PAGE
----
I have not written a blog since I started law school and it is not because I did not have the time. I honestly did not want to exert any mental energy toward anything other than law school because it was so draining for me. The workload was manageable but the emotional aspect of law school sucked me into a whirlwind. I knew that writing was therapeutic for me, but I threw my self-care routine and healthy coping habits out the window when I became overwhelmed. That shows they were not drum-tight (they don’t have to be because they should evolve as I evolve) and I have some evolving and preparing to do over winter break.
I experienced a high at the law school orientation because admission was something that I had worked hard to achieve (as did all the other students) and something that just a few months prior seemed unattainable. For some, the reality check comes during the first few weeks, and although the first few weeks were difficult to adjust to because I had been out of school for a year, my reality check did not come until after I received my first legal writing grade. That is when I learned that getting A’s will not come as easily as it did in undergrad. I realized that everyone was exceptionally smart. Even though my school is not as competitive as other law schools, I started to focus on the competitive aspect of law exams and grades. I started to believe that everyone was smarter than me. I started to believe that I did not belong there. I began to blame every unfavorable outcome on my circumstances rather than accepting personal responsibility. These beliefs festered into deeper emotional issues that could not be concealed with an avocado face mask or dissolved in a lavender bubble bath (although I tried). I thought I had dealt with these emotions until every doubt, fear, personal issue, and bad experience formed a vortex that consummated in a panic attack during my first law school exam. I found myself at a standstill with 1 hour left for the exam. When the time was up, I turned in the exam, walked straight to my car without saying a word to anyone and cried my eyes dry. I felt ashamed. Everyone was celebrating with drinks while I was curled up in my bed. FYI, I have not received my grades yet so I do not know if this story has a happy ending. However, my happy ending is my improved mental health. I took 2 more exams and despite the pressure I felt, I kept my head above water (even though the water was up to my ears). I still have a few weeks until I learn how I did. Nevertheless, I am excited for the next semester.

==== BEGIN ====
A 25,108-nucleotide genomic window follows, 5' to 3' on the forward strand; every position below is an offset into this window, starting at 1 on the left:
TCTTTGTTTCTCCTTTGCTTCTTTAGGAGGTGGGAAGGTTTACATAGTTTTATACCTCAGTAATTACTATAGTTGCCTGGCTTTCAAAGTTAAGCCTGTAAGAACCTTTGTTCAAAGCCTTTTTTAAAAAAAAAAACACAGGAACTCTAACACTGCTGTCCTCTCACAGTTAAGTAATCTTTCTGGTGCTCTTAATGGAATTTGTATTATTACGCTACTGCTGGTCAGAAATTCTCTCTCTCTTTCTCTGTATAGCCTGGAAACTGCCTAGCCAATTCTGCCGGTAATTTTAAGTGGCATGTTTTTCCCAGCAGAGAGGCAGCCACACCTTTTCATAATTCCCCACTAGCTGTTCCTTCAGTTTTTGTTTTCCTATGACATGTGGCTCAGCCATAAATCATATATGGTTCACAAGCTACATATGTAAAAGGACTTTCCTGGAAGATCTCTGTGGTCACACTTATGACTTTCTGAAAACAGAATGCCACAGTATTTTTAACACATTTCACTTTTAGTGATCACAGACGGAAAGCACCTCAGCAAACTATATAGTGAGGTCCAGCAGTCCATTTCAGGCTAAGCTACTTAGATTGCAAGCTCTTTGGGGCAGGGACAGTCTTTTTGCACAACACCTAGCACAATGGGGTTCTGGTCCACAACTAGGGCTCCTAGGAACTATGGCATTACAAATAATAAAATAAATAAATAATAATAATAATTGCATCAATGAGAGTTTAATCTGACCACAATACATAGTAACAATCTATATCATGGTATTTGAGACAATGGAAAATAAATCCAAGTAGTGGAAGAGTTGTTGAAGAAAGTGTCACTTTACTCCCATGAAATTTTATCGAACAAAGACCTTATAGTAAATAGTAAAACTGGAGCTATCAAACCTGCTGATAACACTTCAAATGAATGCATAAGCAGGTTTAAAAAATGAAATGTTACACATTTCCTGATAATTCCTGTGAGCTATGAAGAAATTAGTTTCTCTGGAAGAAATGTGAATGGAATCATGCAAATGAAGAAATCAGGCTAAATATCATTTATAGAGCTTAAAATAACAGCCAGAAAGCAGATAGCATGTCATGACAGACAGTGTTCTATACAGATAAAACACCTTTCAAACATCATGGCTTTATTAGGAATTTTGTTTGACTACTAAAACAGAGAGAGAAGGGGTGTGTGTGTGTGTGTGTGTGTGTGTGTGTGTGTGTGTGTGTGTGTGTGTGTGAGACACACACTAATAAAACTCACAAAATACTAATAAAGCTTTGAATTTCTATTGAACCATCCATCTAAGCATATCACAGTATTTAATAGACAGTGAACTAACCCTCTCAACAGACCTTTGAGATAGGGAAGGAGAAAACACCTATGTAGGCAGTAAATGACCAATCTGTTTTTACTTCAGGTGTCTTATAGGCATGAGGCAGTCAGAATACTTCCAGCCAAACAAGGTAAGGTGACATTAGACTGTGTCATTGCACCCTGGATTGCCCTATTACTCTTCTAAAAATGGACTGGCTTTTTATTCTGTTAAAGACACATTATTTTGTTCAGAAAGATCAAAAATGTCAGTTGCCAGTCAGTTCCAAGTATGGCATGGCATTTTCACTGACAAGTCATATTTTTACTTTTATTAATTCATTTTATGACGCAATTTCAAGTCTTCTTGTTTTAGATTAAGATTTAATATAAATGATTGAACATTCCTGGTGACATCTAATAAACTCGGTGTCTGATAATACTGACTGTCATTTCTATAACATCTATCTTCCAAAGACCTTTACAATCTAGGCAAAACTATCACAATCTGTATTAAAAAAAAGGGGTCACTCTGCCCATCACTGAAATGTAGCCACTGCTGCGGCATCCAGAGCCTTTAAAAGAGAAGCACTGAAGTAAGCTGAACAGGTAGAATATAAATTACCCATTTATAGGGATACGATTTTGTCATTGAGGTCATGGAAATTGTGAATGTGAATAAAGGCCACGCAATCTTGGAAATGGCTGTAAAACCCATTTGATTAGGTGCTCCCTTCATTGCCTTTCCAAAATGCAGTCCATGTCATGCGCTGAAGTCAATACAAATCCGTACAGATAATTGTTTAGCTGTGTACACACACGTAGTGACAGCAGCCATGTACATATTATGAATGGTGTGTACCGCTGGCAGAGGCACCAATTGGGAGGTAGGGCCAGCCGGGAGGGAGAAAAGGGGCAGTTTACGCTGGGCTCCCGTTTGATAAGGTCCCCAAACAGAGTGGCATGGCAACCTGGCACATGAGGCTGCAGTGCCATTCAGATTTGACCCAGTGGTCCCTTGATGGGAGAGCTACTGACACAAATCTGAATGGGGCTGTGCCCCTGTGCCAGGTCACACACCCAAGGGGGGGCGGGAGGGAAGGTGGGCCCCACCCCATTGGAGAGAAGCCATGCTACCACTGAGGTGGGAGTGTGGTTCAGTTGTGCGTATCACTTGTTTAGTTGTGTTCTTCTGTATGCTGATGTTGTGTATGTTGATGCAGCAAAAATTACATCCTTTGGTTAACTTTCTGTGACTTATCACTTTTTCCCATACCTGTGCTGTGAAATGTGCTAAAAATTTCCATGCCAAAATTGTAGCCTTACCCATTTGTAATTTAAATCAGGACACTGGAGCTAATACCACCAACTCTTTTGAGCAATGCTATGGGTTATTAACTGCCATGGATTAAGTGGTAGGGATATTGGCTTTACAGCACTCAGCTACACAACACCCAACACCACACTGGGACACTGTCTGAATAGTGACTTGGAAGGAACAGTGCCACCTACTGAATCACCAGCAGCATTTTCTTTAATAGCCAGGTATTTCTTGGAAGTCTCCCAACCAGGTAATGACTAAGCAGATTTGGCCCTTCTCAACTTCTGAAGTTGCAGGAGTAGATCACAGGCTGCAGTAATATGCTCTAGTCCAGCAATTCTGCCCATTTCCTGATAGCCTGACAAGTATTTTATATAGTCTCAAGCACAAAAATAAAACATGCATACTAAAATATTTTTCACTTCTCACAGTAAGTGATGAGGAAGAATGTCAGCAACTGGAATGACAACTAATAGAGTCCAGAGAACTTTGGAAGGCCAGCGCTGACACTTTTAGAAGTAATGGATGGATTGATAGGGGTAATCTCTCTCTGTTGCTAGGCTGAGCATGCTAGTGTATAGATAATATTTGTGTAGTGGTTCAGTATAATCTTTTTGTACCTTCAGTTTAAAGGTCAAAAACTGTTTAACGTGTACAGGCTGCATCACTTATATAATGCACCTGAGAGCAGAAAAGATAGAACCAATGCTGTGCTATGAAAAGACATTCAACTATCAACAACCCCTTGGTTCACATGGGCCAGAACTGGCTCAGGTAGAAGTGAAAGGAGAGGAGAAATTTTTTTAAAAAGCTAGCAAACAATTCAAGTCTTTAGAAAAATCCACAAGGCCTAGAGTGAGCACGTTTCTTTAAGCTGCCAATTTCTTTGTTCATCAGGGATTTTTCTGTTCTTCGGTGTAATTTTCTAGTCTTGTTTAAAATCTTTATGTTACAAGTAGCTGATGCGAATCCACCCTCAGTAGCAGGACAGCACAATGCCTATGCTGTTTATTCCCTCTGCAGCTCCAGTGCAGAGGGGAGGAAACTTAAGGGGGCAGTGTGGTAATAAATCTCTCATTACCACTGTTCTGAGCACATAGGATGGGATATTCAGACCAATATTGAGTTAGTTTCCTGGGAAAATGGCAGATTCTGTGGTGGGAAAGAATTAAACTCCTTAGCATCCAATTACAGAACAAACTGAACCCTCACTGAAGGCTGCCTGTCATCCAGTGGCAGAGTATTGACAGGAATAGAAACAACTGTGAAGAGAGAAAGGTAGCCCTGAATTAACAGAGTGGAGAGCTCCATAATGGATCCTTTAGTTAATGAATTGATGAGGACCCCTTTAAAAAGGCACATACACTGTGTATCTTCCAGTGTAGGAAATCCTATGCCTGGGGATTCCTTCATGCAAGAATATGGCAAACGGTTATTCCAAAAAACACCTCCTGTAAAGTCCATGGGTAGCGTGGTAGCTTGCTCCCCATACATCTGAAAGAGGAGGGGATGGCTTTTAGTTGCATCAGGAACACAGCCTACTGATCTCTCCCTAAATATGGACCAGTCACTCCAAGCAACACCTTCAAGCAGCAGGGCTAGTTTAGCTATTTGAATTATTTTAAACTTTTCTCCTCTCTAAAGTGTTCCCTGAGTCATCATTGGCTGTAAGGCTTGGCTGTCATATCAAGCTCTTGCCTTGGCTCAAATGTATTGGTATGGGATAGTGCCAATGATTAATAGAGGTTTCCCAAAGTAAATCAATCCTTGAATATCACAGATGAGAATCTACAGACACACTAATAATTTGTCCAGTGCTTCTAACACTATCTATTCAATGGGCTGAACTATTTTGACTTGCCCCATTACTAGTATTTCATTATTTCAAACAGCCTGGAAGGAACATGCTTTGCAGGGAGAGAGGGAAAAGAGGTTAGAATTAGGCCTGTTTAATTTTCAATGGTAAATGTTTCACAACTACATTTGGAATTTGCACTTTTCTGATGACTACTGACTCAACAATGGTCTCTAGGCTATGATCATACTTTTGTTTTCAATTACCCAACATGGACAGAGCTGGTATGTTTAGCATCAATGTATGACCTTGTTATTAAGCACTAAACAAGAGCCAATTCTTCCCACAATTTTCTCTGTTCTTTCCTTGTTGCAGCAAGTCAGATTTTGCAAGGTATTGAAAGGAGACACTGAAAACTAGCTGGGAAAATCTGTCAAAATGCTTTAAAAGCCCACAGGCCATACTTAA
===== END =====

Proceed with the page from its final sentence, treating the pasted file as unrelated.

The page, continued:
13 Things I Learned About Myself & In General This Semester
- I am smarter than I think
- I cannot save the world, but I can make an impact
- I cannot take on everyone’s issues
- Comparing myself to others leads to self-destruction
- Sometimes I need to ask for help but I cannot expect people to heal me (and I cannot marinate in disappointment when people do not care)
- I need to let my guard down sometimes
- I need to have greater faith in God
- Not everyone is against me
- Not everything is about me
- Even if the absolute worst becomes my reality, I will still have the blessings that I already have (my classmate told me this during finals week).
- My emotional flaws do not make me a bad person.
- No one can understand exactly what I feel. So even though it is okay to ask for help, I must look to myself to find healing.
- I cannot please everyone. (I learned this lesson, but like I said, I threw my healthy coping habits out the window this semester. Law school simply reinforced this lesson)